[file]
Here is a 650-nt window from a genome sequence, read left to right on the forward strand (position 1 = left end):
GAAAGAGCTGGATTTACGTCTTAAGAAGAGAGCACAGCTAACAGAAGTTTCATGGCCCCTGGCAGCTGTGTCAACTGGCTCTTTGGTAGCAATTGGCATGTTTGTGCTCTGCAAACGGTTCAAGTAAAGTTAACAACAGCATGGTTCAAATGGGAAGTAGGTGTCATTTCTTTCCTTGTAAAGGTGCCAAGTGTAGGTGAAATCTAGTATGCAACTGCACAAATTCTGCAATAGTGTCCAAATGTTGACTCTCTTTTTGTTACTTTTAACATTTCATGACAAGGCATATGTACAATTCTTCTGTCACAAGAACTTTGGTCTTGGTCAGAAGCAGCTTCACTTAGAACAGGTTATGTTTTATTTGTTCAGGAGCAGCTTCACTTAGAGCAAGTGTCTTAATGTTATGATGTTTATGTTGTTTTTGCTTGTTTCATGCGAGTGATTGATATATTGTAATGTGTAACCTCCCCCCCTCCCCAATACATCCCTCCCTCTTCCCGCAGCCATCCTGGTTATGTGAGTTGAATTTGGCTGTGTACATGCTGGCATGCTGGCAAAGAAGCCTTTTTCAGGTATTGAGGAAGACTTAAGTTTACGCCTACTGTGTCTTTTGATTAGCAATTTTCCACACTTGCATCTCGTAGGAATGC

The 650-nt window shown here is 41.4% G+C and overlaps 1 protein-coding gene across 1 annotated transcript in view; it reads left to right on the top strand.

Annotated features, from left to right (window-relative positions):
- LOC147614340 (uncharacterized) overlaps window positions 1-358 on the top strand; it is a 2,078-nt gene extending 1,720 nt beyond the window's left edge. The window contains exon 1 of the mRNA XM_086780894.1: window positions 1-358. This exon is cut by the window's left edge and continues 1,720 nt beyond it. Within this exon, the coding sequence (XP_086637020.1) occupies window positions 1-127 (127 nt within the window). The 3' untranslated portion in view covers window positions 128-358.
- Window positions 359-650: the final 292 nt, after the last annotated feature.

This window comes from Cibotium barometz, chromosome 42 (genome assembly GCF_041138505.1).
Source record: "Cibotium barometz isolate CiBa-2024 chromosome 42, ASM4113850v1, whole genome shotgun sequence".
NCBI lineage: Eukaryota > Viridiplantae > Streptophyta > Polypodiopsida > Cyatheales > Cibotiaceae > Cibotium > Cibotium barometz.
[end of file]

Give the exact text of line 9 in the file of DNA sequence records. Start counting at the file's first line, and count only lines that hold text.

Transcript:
NCBI lineage: Eukaryota > Viridiplantae > Streptophyta > Polypodiopsida > Cyatheales > Cibotiaceae > Cibotium > Cibotium barometz.